Saudi Student at KPU One of Thousands Forced from Canadian Academia

Omar Blwshi discusses how he had to re-plan his future due to the Saudi-Canadian conflict

(Leah Rosehill)

When Omar Blwshi turned on his laptop in a Vancouver coffee shop, an unexpected message from the Saudi Arabian Cultural Bureau caught his eye. Worried about what the message might say, he hesitated to open it.

The email informed him that, due to recent political tension between Saudi Arabia and Canada, he had to leave the country and continue his studies elsewhere.

Everything about his education and his intended career path began to rush through his mind, but his main concern was for his father. Blwshi was one year from graduating, and he was hoping he could complete his education to make his father proud and begin taking care of his family.

“I remember thinking that I couldn’t go back without a degree,” says Blwshi. “I’ve been here for years and my family is expecting me to come back with a degree and a clear mind to start working, I don’t want to disappoint them. I’ve been away from them for such a long time; it would break their hearts if it was all for nothing.”

More than 16,000 Saudi students in Canada received the same email instructing them to continue their studies elsewhere.

It began with a tweet sent out by Foreign Affairs Minister Chrystia Freeland and Global Affairs Canada criticizing Saudi Arabia’s arrests of women’s rights activists Samar Badawi and Raif Badawi. Saudi Arabia responded by dismissing the Canadian ambassador before eliminating the educational exchange program with Canada, offering students the choice to transfer to a different country or go back to Saudi Arabia. This decision would potentially affect the more than 16,000 Saudi students currently enrolled in Canadian universities, according to Global News.

In Blwshi’s opinion, “Canada shouldn’t have involved themselves in Saudi’s business,” adding that he feels like he and his friends are now “stuck in the middle.”

“I was going to graduate in two semesters. This pulled me back. If I’m lucky, I’ll be able to finish in two years somewhere in America, and that is if I even go there,” he says. “Everything’s so blurry now. I was so close. Now I have to spend more time away from my family because I am not willing to go back empty-handed.”

The Importance of International Students in Canada

According to Statistics Canada, international students “strengthen Canada’s schools, universities, and colleges, as well as the Canadian communities in which they study and live, and they contribute to the quality of the educational experiences of all students in Canada.”

Post-secondary institutions typically seek out international students to increase diversity on university campuses and build international connections. Financially, international students benefit Canada because they contribute to the economy and to filling vacancies in the job market.

The provost and vice-president of KPU, Dr. Salvador Ferreras, adds that “international students enrich the environment and create an interesting dynamic in classrooms.” He says that he lamented the loss of Saudi students at the university, partially because it had a financial impact on tuition revenue.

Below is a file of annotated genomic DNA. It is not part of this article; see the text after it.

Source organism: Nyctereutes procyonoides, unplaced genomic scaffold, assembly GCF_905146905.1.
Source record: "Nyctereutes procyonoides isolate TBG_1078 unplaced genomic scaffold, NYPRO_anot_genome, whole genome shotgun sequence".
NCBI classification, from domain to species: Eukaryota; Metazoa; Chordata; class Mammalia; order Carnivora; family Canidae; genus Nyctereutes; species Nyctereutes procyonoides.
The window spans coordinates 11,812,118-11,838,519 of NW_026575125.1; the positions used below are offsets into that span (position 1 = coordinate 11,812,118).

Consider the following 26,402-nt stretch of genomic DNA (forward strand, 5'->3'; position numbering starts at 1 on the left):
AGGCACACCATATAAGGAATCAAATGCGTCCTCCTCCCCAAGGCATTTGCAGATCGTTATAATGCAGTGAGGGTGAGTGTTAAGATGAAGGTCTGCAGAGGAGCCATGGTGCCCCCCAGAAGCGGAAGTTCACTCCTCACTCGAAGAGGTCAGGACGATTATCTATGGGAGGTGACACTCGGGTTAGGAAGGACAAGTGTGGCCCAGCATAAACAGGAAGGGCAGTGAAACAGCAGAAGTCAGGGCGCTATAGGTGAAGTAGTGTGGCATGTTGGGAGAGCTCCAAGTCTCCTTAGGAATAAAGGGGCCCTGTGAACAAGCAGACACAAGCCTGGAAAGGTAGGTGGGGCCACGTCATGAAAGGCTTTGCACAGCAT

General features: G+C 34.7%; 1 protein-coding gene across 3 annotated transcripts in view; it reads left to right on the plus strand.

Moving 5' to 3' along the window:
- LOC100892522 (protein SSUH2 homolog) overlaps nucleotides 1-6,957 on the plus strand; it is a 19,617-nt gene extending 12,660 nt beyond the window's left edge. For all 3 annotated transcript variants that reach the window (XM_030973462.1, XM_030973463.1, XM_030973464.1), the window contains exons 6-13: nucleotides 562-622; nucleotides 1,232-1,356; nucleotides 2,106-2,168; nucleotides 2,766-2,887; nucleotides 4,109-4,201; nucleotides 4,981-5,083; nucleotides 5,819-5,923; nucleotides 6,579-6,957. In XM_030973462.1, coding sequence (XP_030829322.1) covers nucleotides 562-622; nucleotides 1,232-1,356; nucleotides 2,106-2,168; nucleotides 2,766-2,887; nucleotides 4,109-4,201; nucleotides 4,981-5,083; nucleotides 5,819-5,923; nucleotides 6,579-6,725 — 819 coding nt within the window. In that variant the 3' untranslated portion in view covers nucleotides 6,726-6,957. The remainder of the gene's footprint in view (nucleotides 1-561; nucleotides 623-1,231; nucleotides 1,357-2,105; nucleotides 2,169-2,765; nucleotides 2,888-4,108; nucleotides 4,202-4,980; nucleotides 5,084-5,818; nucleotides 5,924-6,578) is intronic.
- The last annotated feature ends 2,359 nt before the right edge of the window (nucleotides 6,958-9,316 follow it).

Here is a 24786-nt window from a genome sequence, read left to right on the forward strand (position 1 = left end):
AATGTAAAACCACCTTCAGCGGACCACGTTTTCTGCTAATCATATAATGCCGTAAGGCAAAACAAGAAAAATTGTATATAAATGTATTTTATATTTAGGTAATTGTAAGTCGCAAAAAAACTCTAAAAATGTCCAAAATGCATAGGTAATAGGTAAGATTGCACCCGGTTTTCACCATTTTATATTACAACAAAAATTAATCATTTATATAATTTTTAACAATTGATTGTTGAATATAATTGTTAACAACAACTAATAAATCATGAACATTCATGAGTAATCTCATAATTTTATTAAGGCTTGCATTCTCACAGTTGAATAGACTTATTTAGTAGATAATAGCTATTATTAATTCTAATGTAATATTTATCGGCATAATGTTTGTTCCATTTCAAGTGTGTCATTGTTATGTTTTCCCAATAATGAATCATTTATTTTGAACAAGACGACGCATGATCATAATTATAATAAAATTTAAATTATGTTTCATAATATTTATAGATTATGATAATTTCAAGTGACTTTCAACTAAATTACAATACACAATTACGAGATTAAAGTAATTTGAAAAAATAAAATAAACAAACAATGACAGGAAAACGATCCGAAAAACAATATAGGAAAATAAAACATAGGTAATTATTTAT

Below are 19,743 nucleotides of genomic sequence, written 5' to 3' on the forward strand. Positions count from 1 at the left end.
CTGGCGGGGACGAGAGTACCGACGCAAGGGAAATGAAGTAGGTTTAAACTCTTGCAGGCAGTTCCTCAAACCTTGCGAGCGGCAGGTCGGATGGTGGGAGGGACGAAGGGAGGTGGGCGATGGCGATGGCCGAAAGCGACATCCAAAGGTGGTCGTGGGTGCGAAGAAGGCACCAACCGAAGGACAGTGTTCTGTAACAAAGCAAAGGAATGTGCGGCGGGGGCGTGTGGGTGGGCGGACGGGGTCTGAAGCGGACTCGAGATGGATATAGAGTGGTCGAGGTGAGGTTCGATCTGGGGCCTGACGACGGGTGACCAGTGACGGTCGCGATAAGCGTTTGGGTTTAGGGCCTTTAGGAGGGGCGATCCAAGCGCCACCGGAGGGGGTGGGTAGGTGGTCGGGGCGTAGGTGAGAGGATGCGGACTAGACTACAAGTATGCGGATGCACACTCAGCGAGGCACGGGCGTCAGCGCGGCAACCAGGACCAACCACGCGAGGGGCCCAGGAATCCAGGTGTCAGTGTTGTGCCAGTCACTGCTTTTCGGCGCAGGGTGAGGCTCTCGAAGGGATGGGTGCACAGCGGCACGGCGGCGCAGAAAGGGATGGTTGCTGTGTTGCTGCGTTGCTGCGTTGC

“The direct impact was not harsh, but it is always felt,” he explains. Ferreras says that Saudi students who did not want to leave the school were cautioned against doing so, and informed them that they would be treated like any other international student if they stayed.

This decision was made due to KPU’s intention to honor their agreements with the Saudi Arabian Cultural Bureau.

According to Ferreras, the university “supports the students in whatever way [it] can to make sure that they complete their educational journeys in one swoop,” even if they need to go back home for a bit to re-access their plan for the future.

One thing that KPU did to help ease the transition for Saudi students forced to leave the country was allowing those who had completed at least two years of their programs to leave with a diploma. Others, who were a few courses away from graduating, were given the chance to finish their degree.

For non-Saudi KPU student Victoria Valiakos, the mass exodus of students from Saudi Arabia had more sentimental implications.

“Sure, our universities were impacted financially and in terms of diversity, but that is not it. We had our friends, teammates, etcetera … taken away from us,” she says. “I don’t open up to a lot of people, but my best friend is Saudi and she had to leave, and losing a best friend is probably the worst thing that could happen. She is the closest thing to a sister to me and was considered a part of my family, so this has personally impacted me as a non-Saudi individual.”

Valiakos remains hopeful that Saudi students will be able to return to Canada and she will get to see her friend again.

Blwshi returned to Saudi Arabia and is in the process of figuring out what the next step is for him to get an education.

“I’m back to see my family and have their opinion on what I should do. I can’t just jump from one country to another,” he says. “It’s a process and not a simple one.”


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